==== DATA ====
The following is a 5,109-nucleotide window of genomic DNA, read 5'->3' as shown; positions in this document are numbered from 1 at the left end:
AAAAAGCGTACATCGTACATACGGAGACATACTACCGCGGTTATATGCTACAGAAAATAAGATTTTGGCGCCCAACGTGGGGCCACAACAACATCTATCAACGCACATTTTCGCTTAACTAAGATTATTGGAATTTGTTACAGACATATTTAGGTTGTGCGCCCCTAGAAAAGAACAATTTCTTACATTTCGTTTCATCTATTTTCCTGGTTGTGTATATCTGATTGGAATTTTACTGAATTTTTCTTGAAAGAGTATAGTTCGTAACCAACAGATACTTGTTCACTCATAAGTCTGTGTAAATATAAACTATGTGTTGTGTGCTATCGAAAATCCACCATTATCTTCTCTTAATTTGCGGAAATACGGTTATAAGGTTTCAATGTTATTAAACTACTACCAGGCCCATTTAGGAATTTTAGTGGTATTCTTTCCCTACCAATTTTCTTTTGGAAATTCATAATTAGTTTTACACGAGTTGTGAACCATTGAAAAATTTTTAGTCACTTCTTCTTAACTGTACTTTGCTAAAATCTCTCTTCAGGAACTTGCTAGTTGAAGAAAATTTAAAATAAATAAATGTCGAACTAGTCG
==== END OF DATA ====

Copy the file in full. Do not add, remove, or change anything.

The following is a 5,109-nucleotide window of genomic DNA, read 5'->3' as shown; positions in this document are numbered from 1 at the left end:
AAAAAGCGTACATCGTACATACGGAGACATACTACCGCGGTTATATGCTACAGAAAATAAGATTTTGGCGCCCAACGTGGGGCCACAACAACATCTATCAACGCACATTTTCGCTTAACTAAGATTATTGGAATTTGTTACAGACATATTTAGGTTGTGCGCCCCTAGAAAAGAACAATTTCTTACATTTCGTTTCATCTATTTTCCTGGTTGTGTATATCTGATTGGAATTTTACTGAATTTTTCTTGAAAGAGTATAGTTCGTAACCAACAGATACTTGTTCACTCATAAGTCTGTGTAAATATAAACTATGTGTTGTGTGCTATCGAAAATCCACCATTATCTTCTCTTAATTTGCGGAAATACGGTTATAAGGTTTCAATGTTATTAAACTACTACCAGGCCCATTTAGGAATTTTAGTGGTATTCTTTCCCTACCAATTTTCTTTTGGAAATTCATAATTAGTTTTACACGAGTTGTGAACCATTGAAAAATTTTTAGTCACTTCTTCTTAACTGTACTTTGCTAAAATCTCTCTTCAGGAACTTGCTAGTTGAAGAAAATTTAAAATAAATAAATGTCGAACTAGTCG